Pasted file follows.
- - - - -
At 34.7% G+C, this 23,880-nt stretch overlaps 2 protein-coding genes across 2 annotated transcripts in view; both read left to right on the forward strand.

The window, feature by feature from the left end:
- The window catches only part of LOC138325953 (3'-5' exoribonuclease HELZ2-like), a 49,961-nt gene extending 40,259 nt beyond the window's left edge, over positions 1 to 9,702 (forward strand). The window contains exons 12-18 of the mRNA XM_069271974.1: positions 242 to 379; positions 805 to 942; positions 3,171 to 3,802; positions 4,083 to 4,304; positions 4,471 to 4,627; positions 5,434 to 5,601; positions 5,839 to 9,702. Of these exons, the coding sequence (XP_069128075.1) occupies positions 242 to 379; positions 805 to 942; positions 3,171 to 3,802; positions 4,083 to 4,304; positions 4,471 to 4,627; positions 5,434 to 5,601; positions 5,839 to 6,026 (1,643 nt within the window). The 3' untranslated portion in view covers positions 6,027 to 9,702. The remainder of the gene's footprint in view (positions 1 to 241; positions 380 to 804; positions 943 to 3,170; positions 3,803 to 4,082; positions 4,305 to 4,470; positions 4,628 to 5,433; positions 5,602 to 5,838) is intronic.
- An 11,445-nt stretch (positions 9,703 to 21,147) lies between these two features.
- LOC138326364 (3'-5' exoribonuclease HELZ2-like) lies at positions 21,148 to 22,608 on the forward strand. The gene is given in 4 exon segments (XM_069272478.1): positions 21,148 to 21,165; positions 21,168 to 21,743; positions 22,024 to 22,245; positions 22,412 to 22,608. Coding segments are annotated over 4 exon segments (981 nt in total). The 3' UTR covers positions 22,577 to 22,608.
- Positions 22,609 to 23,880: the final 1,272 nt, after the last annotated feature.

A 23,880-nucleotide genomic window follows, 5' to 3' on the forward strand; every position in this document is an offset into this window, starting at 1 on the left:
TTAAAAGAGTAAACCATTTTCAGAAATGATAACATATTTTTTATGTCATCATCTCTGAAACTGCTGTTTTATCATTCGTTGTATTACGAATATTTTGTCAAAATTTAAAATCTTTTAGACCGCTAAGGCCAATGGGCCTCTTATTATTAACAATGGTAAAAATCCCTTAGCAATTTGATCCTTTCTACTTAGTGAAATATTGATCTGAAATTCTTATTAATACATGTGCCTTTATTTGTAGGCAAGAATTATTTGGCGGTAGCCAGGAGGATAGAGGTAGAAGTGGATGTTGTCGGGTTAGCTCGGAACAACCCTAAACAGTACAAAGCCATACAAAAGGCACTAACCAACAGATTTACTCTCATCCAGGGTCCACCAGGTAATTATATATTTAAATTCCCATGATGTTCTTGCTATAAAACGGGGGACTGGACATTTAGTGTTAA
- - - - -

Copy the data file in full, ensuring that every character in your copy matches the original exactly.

At 34.7% G+C, this 23,880-nt stretch overlaps 2 protein-coding genes across 2 annotated transcripts in view; both read left to right on the forward strand.

The window, feature by feature from the left end:
- The window catches only part of LOC138325953 (3'-5' exoribonuclease HELZ2-like), a 49,961-nt gene extending 40,259 nt beyond the window's left edge, over positions 1 to 9,702 (forward strand). The window contains exons 12-18 of the mRNA XM_069271974.1: positions 242 to 379; positions 805 to 942; positions 3,171 to 3,802; positions 4,083 to 4,304; positions 4,471 to 4,627; positions 5,434 to 5,601; positions 5,839 to 9,702. Of these exons, the coding sequence (XP_069128075.1) occupies positions 242 to 379; positions 805 to 942; positions 3,171 to 3,802; positions 4,083 to 4,304; positions 4,471 to 4,627; positions 5,434 to 5,601; positions 5,839 to 6,026 (1,643 nt within the window). The 3' untranslated portion in view covers positions 6,027 to 9,702. The remainder of the gene's footprint in view (positions 1 to 241; positions 380 to 804; positions 943 to 3,170; positions 3,803 to 4,082; positions 4,305 to 4,470; positions 4,628 to 5,433; positions 5,602 to 5,838) is intronic.
- An 11,445-nt stretch (positions 9,703 to 21,147) lies between these two features.
- LOC138326364 (3'-5' exoribonuclease HELZ2-like) lies at positions 21,148 to 22,608 on the forward strand. The gene is given in 4 exon segments (XM_069272478.1): positions 21,148 to 21,165; positions 21,168 to 21,743; positions 22,024 to 22,245; positions 22,412 to 22,608. Coding segments are annotated over 4 exon segments (981 nt in total). The 3' UTR covers positions 22,577 to 22,608.
- Positions 22,609 to 23,880: the final 1,272 nt, after the last annotated feature.

A 23,880-nucleotide genomic window follows, 5' to 3' on the forward strand; every position in this document is an offset into this window, starting at 1 on the left:
TTAAAAGAGTAAACCATTTTCAGAAATGATAACATATTTTTTATGTCATCATCTCTGAAACTGCTGTTTTATCATTCGTTGTATTACGAATATTTTGTCAAAATTTAAAATCTTTTAGACCGCTAAGGCCAATGGGCCTCTTATTATTAACAATGGTAAAAATCCCTTAGCAATTTGATCCTTTCTACTTAGTGAAATATTGATCTGAAATTCTTATTAATACATGTGCCTTTATTTGTAGGCAAGAATTATTTGGCGGTAGCCAGGAGGATAGAGGTAGAAGTGGATGTTGTCGGGTTAGCTCGGAACAACCCTAAACAGTACAAAGCCATACAAAAGGCACTAACCAACAGATTTACTCTCATCCAGGGTCCACCAGGTAATTATATATTTAAATTCCCATGATGTTCTTGCTATAAAACGGGGGACTGGACATTTAGTGTTAA